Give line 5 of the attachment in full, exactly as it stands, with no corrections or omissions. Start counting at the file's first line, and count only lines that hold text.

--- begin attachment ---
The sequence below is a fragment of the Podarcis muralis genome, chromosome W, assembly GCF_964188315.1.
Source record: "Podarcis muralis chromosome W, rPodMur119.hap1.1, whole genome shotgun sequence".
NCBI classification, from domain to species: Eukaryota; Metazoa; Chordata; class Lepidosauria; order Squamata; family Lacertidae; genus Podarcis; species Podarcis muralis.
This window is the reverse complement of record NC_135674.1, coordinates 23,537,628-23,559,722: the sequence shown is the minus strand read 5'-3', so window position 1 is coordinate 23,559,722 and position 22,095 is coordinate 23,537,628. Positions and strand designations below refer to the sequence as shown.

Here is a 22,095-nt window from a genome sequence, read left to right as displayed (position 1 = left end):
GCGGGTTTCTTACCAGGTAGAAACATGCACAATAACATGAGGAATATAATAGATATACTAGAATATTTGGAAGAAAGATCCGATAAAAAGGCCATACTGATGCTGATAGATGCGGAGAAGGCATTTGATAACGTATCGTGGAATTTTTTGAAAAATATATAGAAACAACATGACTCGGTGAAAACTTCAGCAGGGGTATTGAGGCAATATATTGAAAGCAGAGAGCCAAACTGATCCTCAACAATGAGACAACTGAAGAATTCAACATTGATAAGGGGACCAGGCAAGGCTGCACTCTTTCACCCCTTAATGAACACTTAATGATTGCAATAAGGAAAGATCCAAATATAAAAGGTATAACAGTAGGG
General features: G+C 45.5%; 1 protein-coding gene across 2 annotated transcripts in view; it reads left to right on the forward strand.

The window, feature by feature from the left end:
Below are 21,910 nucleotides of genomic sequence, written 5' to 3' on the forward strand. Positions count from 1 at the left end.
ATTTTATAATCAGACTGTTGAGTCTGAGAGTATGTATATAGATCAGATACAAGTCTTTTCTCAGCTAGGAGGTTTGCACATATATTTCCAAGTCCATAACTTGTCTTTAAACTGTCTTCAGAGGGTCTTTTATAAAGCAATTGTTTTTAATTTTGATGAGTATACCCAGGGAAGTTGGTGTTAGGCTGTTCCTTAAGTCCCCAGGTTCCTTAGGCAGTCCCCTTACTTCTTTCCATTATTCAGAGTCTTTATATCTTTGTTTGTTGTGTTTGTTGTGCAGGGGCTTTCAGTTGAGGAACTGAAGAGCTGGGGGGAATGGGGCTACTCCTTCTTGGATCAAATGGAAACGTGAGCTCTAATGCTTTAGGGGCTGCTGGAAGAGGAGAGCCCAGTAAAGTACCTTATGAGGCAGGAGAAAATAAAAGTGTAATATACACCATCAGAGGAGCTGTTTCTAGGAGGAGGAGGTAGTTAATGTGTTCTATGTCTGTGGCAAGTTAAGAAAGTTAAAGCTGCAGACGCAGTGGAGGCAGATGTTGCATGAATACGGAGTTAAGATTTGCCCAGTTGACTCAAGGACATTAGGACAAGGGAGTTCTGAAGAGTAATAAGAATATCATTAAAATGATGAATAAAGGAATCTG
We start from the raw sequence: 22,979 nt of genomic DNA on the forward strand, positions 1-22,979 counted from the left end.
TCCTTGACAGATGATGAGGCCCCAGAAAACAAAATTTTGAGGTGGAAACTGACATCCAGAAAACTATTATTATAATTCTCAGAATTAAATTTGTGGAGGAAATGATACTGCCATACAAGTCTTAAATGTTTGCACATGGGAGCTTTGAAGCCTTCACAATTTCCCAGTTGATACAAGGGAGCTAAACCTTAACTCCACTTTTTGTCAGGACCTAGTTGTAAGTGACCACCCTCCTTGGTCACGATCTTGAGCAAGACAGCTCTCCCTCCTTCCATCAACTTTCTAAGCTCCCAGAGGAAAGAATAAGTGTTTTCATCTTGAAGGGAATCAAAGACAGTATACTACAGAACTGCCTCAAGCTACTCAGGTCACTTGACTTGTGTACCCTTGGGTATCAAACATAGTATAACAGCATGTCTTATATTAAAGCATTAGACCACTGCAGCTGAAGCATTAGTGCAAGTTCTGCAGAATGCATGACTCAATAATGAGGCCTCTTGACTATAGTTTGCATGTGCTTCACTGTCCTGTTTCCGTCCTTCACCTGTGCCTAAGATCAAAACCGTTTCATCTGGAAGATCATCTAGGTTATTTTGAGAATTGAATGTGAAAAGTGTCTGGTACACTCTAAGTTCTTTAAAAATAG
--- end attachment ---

Here is a 22,095-nt window from a genome sequence, read left to right as displayed (position 1 = left end):